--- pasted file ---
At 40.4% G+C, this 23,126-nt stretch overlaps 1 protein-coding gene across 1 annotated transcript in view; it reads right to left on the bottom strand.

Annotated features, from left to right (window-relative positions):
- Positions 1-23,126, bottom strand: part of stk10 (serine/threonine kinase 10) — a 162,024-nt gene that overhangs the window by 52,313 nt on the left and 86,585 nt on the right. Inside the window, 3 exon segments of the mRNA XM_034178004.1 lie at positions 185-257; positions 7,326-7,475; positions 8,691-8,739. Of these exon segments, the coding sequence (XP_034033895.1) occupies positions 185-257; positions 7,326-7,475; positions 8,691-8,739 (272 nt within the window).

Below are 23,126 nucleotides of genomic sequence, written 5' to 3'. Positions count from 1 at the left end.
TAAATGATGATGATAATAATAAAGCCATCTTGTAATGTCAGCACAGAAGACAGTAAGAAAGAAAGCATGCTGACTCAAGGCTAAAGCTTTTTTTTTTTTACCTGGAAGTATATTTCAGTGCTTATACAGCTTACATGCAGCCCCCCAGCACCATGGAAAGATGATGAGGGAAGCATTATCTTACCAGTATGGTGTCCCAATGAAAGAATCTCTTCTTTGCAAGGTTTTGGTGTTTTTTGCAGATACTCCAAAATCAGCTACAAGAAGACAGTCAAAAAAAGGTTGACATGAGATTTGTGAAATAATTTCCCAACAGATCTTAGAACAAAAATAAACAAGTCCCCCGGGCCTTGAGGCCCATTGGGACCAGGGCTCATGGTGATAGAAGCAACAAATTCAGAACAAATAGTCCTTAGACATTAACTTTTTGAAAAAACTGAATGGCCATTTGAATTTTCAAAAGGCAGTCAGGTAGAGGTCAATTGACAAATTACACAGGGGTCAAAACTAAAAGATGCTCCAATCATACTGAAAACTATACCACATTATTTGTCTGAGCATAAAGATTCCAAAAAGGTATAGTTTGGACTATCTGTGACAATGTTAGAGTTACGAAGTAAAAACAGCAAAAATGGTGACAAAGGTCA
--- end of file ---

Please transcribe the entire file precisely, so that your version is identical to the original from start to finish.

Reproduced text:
At 40.4% G+C, this 23,126-nt stretch overlaps 1 protein-coding gene across 1 annotated transcript in view; it reads right to left on the bottom strand.

Annotated features, from left to right (window-relative positions):
- Positions 1-23,126, bottom strand: part of stk10 (serine/threonine kinase 10) — a 162,024-nt gene that overhangs the window by 52,313 nt on the left and 86,585 nt on the right. Inside the window, 3 exon segments of the mRNA XM_034178004.1 lie at positions 185-257; positions 7,326-7,475; positions 8,691-8,739. Of these exon segments, the coding sequence (XP_034033895.1) occupies positions 185-257; positions 7,326-7,475; positions 8,691-8,739 (272 nt within the window).

Below are 23,126 nucleotides of genomic sequence, written 5' to 3'. Positions count from 1 at the left end.
TAAATGATGATGATAATAATAAAGCCATCTTGTAATGTCAGCACAGAAGACAGTAAGAAAGAAAGCATGCTGACTCAAGGCTAAAGCTTTTTTTTTTTTACCTGGAAGTATATTTCAGTGCTTATACAGCTTACATGCAGCCCCCCAGCACCATGGAAAGATGATGAGGGAAGCATTATCTTACCAGTATGGTGTCCCAATGAAAGAATCTCTTCTTTGCAAGGTTTTGGTGTTTTTTGCAGATACTCCAAAATCAGCTACAAGAAGACAGTCAAAAAAAGGTTGACATGAGATTTGTGAAATAATTTCCCAACAGATCTTAGAACAAAAATAAACAAGTCCCCCGGGCCTTGAGGCCCATTGGGACCAGGGCTCATGGTGATAGAAGCAACAAATTCAGAACAAATAGTCCTTAGACATTAACTTTTTGAAAAAACTGAATGGCCATTTGAATTTTCAAAAGGCAGTCAGGTAGAGGTCAATTGACAAATTACACAGGGGTCAAAACTAAAAGATGCTCCAATCATACTGAAAACTATACCACATTATTTGTCTGAGCATAAAGATTCCAAAAAGGTATAGTTTGGACTATCTGTGACAATGTTAGAGTTACGAAGTAAAAACAGCAAAAATGGTGACAAAGGTCA